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Last updated: August 12, 2010 9:22 pm
Ed Whitacre unexpectedly announced on Thursday that he was stepping down as chief executive of General Motors on September 1, to be replaced by Dan Akerson, a telecoms and finance veteran and board member of the US government-controlled carmaker.
Mr Whitacre, a former head of AT&T who became GM’s chairman when it emerged from bankruptcy protection in July 2009, and its chief executive that December, said the decision to leave was his own. Mr Akerson will also replace him as chairman by the end of the year.
The announcement came after GM reported net earnings of $1.3bn for the three months to June 30 – its second consecutive profitable quarter, and its best since 2004. The carmaker is preparing for an initial public offering that will allow the US and Canadian governments to begin recouping the $60bn of taxpayer aid paid since 2008.
“It was my public duty to help return this company to greatness, and I didn’t want to stay a day beyond that, really,” Mr Whitacre said.
GM is expected to file documentation with the US Securities and Exchange Commission on Friday or Monday, paving the way for an IPO soon. The company would not comment on its listing plans.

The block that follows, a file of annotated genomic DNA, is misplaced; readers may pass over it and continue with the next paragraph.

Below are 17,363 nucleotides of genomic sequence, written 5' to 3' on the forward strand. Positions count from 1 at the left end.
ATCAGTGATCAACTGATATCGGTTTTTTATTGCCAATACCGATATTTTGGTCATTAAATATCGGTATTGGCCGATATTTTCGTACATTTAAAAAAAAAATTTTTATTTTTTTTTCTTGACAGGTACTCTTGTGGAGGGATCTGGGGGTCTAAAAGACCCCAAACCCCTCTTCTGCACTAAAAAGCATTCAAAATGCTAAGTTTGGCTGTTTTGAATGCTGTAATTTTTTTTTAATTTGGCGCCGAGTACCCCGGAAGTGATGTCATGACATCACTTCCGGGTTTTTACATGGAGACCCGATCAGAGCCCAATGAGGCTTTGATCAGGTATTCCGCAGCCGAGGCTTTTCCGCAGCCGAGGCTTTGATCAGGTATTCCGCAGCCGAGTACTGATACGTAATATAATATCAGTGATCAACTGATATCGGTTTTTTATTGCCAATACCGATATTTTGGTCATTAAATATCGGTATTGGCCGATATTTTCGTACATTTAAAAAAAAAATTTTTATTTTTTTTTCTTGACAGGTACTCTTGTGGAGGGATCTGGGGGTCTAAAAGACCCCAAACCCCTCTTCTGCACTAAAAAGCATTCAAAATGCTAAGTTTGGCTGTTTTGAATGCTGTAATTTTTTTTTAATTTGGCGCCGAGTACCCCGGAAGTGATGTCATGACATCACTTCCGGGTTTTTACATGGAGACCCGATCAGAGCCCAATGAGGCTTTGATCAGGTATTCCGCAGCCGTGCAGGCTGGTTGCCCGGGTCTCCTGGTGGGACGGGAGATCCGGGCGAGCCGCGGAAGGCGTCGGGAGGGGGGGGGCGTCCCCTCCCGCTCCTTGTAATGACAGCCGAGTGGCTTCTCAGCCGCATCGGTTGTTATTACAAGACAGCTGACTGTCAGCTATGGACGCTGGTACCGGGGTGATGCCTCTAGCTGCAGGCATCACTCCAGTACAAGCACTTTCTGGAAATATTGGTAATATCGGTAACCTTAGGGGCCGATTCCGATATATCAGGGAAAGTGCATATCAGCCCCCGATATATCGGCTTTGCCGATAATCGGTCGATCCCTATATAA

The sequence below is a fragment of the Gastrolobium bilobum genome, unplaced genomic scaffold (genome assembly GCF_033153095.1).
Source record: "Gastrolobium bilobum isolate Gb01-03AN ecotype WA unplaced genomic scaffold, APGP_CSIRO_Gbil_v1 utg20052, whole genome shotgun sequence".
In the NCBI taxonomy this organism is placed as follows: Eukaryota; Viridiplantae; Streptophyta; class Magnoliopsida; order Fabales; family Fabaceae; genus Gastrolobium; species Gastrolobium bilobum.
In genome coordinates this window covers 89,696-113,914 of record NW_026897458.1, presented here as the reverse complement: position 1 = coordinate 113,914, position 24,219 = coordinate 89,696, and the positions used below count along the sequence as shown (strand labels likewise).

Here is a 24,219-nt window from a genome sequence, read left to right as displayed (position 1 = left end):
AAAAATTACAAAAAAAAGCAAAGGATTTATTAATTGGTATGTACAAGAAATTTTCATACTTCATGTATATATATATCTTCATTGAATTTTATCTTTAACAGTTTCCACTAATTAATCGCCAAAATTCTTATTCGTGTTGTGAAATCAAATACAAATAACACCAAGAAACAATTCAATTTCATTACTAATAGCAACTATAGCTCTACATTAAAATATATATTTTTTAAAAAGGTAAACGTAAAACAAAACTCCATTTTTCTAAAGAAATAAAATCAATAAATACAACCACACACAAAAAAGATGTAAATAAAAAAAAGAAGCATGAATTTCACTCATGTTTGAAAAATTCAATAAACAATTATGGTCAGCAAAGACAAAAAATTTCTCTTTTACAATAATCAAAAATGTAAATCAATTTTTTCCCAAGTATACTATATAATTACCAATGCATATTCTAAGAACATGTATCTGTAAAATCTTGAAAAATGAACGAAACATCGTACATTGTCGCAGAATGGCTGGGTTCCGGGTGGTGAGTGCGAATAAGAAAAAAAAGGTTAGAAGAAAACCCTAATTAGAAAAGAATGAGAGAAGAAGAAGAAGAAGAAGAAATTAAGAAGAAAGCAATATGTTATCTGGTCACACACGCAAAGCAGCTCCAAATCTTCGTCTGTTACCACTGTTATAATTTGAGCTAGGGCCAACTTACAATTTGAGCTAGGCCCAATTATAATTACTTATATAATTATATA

Mr Whitacre’s decision to step down took even senior GM executives by surprise, some of whom were not informed of the decision until Thursday.
According to a US stock exchange filing made in February, he is entitled to a base salary of $1.7m, plus stock options worth $7.3m.
Mr Akerson, 61, was appointed to GM’s board last year when Mr Whitacre became chairman. He has been with Carlyle Group since 2003 – currently as head of global buy-out – and joined the private equity group after serving as chairman and chief executive of XO and chairman of Nextel, the telecoms companies. One former colleague described him on Thursday as “a former Navy guy who carries himself like a marine ... he is not known for his diplomacy or saying something in the mildest, most humane way.”
A second new boss in less than a year, with no previous car industry experience, is likely to raise questions over the future of America’s biggest domestic producer and the largest industrial company to benefit from a bail-out. Mr Whitacre, 68, is credited with simplifying GM’s organisation and transforming its culture.
The carmaker reported higher global sales and market share for the quarter, led by a recovery in the US. But it reported a quarterly $200m pre-tax loss in Europe, and a $500m drop in earnings before interest and tax to $700m at its international operations, where it lost market share in China, Brazil and India.
Additional reporting by Henny Sender in New York
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